Posted by: Elgie | May 12, 2012 5:50 PM    Report this comment

Angeltoes - the whole point of making and eating these is NOT to lose weight but to have a nice treat that is similar to what all your gluten eating friends can get whenever they want. It is people like you that give eating "gluten free" a bad name and bad publicity. The vast majority of us go gluten free because we are seriously ILL if we eat gluten, NOT because we want to LOSE WEIGHT! We are not "converts" itis a simple necessity in order to remain healthy!

Posted by: Paula E | May 12, 2012 8:34 AM    Report this comment

The glycemic index puts this confection beyond my interest. Diabetic/Paleo does not work with this confection..........I am better off just taking a half serving at cinnabons . I will keep checking....I am thankful that it helps those with gluten issues........but it is not carb friendly.......it is frankly EVIL. It will make your celiac converts FAT. Don't think this is what they want. luckylin.......plan to stay that way.....sugar is sugar.

Posted by: angeltoes | April 15, 2012 12:05 AM    Report this comment

Our Food Editor says, "Yes, you can substitute arrowroot in equal amounts." Good luck!

Posted by: LW Moderator | February 9, 2012 7:55 AM    Report this comment

Can you substitute arrowroot for the cornstarch? Would it take the same amount?

Posted by: Unknown | February 8, 2012 8:39 AM    Report this comment

PRINTING ISSUES: We have tested this using a variety of different browsers on both the PC and Mac and have been unable to recreate the problem. If you are unable to print this recipe from the Printer Friendly page, please post what browser and version you are using, along with whether it is a PC or Mac and we will do our best to figure out what is wrong. Meantime, if you highlight the recipe, copy it and paste it on a word processing document, you should be able to print it. Sorry you are having problems - we are working to correct it.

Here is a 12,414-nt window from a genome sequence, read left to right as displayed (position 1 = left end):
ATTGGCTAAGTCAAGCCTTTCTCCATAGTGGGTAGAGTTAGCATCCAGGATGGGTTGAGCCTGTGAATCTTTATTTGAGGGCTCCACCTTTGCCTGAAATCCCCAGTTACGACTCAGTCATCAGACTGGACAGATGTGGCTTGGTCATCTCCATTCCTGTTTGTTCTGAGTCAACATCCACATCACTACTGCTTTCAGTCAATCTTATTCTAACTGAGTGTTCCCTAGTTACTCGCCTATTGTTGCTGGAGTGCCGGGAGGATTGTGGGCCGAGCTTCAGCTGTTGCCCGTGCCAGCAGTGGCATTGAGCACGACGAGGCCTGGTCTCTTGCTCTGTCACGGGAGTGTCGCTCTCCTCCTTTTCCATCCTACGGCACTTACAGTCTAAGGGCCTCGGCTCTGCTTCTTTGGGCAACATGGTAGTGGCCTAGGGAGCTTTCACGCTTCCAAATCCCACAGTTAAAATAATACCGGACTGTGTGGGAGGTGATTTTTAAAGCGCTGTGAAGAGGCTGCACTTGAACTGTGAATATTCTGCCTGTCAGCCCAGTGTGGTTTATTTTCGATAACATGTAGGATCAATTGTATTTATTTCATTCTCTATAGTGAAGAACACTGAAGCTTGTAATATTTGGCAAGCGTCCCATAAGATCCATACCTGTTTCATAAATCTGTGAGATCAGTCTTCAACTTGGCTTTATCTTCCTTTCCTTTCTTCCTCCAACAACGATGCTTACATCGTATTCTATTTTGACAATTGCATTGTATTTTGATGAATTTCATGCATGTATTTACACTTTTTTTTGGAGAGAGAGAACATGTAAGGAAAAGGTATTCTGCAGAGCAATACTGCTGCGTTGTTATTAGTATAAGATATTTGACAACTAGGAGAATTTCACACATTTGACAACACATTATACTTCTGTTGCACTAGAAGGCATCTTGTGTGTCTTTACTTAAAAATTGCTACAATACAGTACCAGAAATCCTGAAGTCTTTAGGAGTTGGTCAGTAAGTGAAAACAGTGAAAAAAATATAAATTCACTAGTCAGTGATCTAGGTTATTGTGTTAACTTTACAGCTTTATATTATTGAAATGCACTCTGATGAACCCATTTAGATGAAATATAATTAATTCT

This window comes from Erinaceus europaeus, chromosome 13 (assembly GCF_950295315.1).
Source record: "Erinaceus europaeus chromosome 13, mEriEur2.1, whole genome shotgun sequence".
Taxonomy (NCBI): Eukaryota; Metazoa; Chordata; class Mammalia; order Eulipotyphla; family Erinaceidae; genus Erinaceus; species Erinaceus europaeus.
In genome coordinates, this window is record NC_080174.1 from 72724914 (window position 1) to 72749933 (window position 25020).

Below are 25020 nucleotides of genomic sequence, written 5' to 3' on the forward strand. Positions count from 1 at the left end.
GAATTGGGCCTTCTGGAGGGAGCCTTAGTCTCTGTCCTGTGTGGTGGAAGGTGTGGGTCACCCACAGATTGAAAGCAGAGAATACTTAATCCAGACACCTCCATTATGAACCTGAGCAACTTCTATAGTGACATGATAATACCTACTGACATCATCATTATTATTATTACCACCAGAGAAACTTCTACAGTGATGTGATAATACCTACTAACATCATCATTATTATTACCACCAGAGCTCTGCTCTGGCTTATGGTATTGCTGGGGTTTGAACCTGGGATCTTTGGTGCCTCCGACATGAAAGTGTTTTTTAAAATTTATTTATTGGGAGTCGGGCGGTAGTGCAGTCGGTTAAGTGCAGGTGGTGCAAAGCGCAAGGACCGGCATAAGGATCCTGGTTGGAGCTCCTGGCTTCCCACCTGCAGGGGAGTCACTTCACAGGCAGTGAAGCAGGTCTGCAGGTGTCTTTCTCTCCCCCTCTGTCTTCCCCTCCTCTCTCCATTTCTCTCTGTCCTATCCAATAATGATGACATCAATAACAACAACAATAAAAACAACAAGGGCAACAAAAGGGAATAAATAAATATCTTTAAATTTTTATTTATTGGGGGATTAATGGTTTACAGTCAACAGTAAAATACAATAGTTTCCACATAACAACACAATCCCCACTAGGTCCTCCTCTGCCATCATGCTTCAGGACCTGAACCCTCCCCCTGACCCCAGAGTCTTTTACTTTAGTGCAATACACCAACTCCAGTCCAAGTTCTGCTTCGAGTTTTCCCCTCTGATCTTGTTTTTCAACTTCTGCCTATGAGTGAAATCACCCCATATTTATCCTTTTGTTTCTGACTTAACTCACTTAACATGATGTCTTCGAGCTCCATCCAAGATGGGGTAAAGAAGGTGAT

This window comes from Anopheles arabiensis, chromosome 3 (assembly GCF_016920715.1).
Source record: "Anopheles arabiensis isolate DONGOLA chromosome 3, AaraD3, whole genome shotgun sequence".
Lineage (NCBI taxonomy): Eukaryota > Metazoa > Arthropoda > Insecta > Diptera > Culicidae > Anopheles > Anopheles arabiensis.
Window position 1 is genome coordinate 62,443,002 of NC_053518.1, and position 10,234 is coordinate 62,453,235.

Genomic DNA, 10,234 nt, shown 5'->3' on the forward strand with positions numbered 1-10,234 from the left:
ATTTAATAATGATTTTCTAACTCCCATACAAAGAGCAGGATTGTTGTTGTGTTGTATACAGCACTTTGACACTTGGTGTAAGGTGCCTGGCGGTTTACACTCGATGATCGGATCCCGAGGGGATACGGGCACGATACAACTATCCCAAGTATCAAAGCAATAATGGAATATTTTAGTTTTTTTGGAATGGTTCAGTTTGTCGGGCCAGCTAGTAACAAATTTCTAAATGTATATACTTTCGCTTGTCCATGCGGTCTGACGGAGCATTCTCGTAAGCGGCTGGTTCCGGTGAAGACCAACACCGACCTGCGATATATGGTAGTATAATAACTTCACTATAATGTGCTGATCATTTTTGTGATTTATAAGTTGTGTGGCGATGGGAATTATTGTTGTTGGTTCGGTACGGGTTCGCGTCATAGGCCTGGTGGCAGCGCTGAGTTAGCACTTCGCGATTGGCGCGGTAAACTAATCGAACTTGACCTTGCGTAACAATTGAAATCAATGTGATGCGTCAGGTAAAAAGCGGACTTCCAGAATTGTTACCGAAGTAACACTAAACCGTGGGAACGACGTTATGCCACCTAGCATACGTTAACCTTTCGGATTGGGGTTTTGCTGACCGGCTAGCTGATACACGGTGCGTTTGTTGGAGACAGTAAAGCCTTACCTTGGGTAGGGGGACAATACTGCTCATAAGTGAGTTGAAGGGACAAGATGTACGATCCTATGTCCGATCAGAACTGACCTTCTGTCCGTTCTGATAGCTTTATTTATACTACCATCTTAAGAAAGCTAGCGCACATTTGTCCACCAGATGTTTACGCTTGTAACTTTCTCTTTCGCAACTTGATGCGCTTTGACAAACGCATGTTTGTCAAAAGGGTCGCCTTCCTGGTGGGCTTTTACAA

Posted by: LW Moderator | December 30, 2011 3:24 PM    Report this comment

having trouble printing the recipes just get blank pages

Posted by: deepell65 | December 30, 2011 9:52 AM    Report this comment

For Jamie S | August 4, 2011 I've been finding that turning my oven on for 30 seconds (actually let it heat for 30 seconds) then turning it off starts the process. Then prepare the dough, cover the bread with plastic wrap that's been sprayed with Pam (or something like that) then, as I put the dough in the (off) oven to rise I pour boiling water into a little bread pan on the floor of the oven--then if I do ALL of that, I can get my dough to rise pretty normally. DEFINITELY use Rapid Rise yeast, too.

Posted by: Unknown | December 12, 2011 7:09 PM    Report this comment

These are OUTSTANDING! Yes, they take some time to make and you need to follow the directions carefully, but the result is DEFINITLEY worth the effort! They have been a highlight of our Thanksgiving dinner for the past two years- I appreciate having a great gluten-free crescent roll, and my mother-in-law, who is not gluten-free, LOVES them! Thanks SO MUCH for this recipe!!

Posted by: Rick T | November 25, 2011 1:07 PM    Report this comment

I found where I can replace the chick pea flour, cause I can not find it anywhere. I can get quinoa flour. This will be on out Thanksgiving table!

Posted by: soylicous | October 28, 2011 7:37 AM    Report this comment

@ Jamie S. I have not tried this recipe yet, but in proofing you need moisture. If you proof again in your oven, try putting a pan of water in the oven with the dough, and if you have a mister, spray the insides of the oven with water every now and then, but don't spray the dough. See if that helps, and well, gluten free baking does pretty much always lead to denser breads. Also, try using instant yeast instead of active dry yeast, it is more potent/reactive, that may help. :)

Posted by: Hungry Little Bird | September 30, 2011 11:44 PM    Report this comment

These are not even remotely like croissants. The dough is more of a biscuit dough and is very tasty but there is nothing of the flaky, chewy goodness of a croissant. It would be much easier to make a simple gluten-free biscuit than go through all the hassle of this recipe and end up with exactly the same result. So disappointing!

Posted by: Ladywig | August 18, 2011 10:59 AM    Report this comment

Thank you so much for posting this! I have tried other croissant recipes, but they were MUCH more involved (cottage cheese and cream cheese in the mix, multiple folds and rise times, etc) and turned out not-so-great.